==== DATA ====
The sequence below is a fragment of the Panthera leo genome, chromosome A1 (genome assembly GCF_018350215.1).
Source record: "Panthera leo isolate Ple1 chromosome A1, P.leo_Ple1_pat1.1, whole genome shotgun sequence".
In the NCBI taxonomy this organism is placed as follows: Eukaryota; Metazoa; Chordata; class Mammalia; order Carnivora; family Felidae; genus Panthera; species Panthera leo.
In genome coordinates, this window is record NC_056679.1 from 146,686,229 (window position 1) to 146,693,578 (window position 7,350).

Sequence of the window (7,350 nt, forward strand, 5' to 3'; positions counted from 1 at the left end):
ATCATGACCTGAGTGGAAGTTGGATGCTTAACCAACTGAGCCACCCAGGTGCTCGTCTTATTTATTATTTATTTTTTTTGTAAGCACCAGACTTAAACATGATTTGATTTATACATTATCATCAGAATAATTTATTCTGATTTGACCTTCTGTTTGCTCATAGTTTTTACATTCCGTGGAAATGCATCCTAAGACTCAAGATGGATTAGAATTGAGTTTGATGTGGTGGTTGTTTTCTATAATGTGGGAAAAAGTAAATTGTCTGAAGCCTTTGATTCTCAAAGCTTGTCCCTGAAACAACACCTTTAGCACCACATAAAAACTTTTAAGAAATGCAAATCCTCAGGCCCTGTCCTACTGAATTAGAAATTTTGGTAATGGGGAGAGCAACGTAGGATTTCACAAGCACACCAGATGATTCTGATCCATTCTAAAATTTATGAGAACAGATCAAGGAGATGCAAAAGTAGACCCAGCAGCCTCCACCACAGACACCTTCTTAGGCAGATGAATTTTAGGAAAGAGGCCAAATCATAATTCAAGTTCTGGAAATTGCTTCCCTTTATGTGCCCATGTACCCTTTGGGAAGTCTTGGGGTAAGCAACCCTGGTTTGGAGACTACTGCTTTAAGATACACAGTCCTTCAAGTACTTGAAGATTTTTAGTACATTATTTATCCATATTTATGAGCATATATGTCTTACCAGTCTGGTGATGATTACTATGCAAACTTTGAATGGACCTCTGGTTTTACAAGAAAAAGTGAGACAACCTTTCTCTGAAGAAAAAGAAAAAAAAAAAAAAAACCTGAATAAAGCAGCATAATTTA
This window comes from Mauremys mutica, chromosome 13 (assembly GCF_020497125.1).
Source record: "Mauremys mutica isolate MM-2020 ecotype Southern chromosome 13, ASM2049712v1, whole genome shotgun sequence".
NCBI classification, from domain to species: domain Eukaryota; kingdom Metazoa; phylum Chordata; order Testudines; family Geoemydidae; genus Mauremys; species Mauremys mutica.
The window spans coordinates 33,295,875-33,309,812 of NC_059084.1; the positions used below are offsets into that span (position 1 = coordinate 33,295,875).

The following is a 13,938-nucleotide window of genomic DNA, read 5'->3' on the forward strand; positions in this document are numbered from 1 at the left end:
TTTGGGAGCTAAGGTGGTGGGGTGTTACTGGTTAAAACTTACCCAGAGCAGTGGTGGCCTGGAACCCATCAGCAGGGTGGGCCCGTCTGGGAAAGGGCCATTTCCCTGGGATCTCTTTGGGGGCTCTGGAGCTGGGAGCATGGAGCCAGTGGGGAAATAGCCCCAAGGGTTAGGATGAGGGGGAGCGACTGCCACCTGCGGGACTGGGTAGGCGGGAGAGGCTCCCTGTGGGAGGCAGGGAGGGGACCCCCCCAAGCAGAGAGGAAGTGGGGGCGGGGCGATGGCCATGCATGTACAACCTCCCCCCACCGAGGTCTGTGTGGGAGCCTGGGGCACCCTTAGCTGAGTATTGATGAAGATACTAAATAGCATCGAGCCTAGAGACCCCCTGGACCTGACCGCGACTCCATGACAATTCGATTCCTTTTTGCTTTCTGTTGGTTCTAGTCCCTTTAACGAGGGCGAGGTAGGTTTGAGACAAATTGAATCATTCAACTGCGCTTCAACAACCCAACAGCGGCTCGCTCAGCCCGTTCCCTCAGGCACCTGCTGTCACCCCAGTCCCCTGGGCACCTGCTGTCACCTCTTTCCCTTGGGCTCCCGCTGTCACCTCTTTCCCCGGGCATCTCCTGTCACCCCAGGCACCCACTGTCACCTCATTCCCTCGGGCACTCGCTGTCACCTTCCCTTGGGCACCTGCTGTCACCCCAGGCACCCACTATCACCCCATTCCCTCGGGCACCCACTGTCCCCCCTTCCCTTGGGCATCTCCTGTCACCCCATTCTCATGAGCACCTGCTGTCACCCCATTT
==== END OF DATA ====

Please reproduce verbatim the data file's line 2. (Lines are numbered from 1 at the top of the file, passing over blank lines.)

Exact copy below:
Source record: "Panthera leo isolate Ple1 chromosome A1, P.leo_Ple1_pat1.1, whole genome shotgun sequence".